Front Page Titles (by Subject) 1.: The Impracticability of Government All-round Control - Bureaucracy
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1.: The Impracticability of Government All-round Control - Ludwig von Mises, Bureaucracy 
Bureaucracy, edited and with a Foreword by Bettina Bien Greaves (Indianapolis: Liberty Fund, 2007).
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The Impracticability of Government All-round Control
Socialism, that is, full government control of all economic activities, is impracticable because a socialist community would lack the indispensable intellectual instrument of economic planning and designing: economic calculation. The very idea of central planning by the state is self-contradictory. A socialist central board of production management will be helpless in the face of the problems to be solved. It will never know whether the projects considered are advantageous or whether their performance would not bring about a waste of the means available. Socialism must result in complete chaos.
The recognition of this truth has for many years been prevented by the taboos of Marxism. One of Marxism’s main contributions to the success of pro-socialist propaganda was to outlaw the study of the economic problems of a socialist commonwealth. Such studies were in the opinion of Karl Marx and his sect the mark of an illusory “utopianism.” “Scientific” socialism, as Marx and Engels called their own brand, must not indulge in such useless investigations. The “scientific” socialists have to satisfy themselves with the insight that socialism is bound to come and that it will transform the earth into a paradise. They must not be so preposterous as to ask how the socialist system will work.
One of the most remarkable facts of the intellectual history of the nineteenth and early twentieth centuries is that this Marxian Verboten was strictly obeyed. The few economists who dared to defy it were disregarded and soon fell into oblivion. Only about twenty-five years ago the spell was broken. The impossibility of economic calculation under socialism was demonstrated in an irrefutable way.
Of course, some stubborn Marxians raised objections. They could not help admitting that the problem of economic calculation was the most serious issue of socialism and that it was a scandal that the socialists in eighty years of fanatical propaganda wasted their time on trifles without divining in what the main problem consisted. But they assured their alarmed partisans that it would be easy to find a satisfactory solution. Indeed, various socialist professors and writers both in Russia and in the Western countries suggested schemes for an economic calculation under socialism. These schemes proved utterly spurious. It was not difficult for the economists to unmask their fallacies and contradictions. The socialists failed completely in their desperate attempts to reject the demonstration that no economic calculation is feasible in any system of socialism.1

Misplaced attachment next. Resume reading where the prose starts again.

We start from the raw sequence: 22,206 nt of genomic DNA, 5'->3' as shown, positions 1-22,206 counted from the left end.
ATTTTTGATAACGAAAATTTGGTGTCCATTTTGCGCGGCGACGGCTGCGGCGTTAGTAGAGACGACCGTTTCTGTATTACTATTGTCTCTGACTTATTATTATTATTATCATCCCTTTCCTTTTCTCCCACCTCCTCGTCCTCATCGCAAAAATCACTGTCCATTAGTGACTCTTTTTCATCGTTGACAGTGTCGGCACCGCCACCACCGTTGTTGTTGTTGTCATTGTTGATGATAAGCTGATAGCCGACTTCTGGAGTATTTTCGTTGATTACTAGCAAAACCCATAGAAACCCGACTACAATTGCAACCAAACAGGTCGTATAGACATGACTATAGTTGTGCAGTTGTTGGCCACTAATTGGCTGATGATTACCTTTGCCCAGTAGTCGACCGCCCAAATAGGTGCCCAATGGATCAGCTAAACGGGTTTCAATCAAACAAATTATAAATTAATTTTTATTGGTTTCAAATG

It is obvious that a socialist management also would aim at supplying the community with as many and as good commodities as can be produced under the existing conditions of the supply of factors of production and of technological knowledge. A socialist government too would be eager to use the available factors of production for producing those goods that, according to its opinion, are most urgently needed, and to forego the production of those goods which it considers less urgently needed. But the unfeasibility of economic calculation will make it impossible to find out which methods for the production of the goods needed are the most economical ones.
The socialist governments of Russia and Germany are operating in a world the greater part of which still clings to a market economy. They thus are in a position to use for their economic calculation the prices established abroad. Only because they can refer to these prices are they able to calculate, to keep books, and to make plans. It would be quite different if every nation were to adopt socialism. Then there would be no more prices for factors of production and economic calculation would be impossible.2
[1. ]For a more searching treatment of this primordial problem, see Mises, Socialism: An Economic and Sociological Analysis, translated by A. Kahane (New York, 1936; Yale, 1951; Liberty Fund, 1980), chapter 5, section 3; chapter 6, section 2; and appendix; Mises, Nationalökonomie (Geneva, 1940), pp. 188–223, 634–45. In Mises’s Human Action (1949 and later editions), see Part 3, “Economic Calculation.” See also Hayek, Collectivist Economic Planning (London, 1935); Hayek, “Socialist Calculation: The Competitive Solution” (Economica VII, 125–49), reprinted in Individualism and Economic Order (London, 1949), 181–208. [Citations have been updated. Ed.]
[2. ]Mises, Omnipotent Government (New Haven, 1944), pp. 55–58.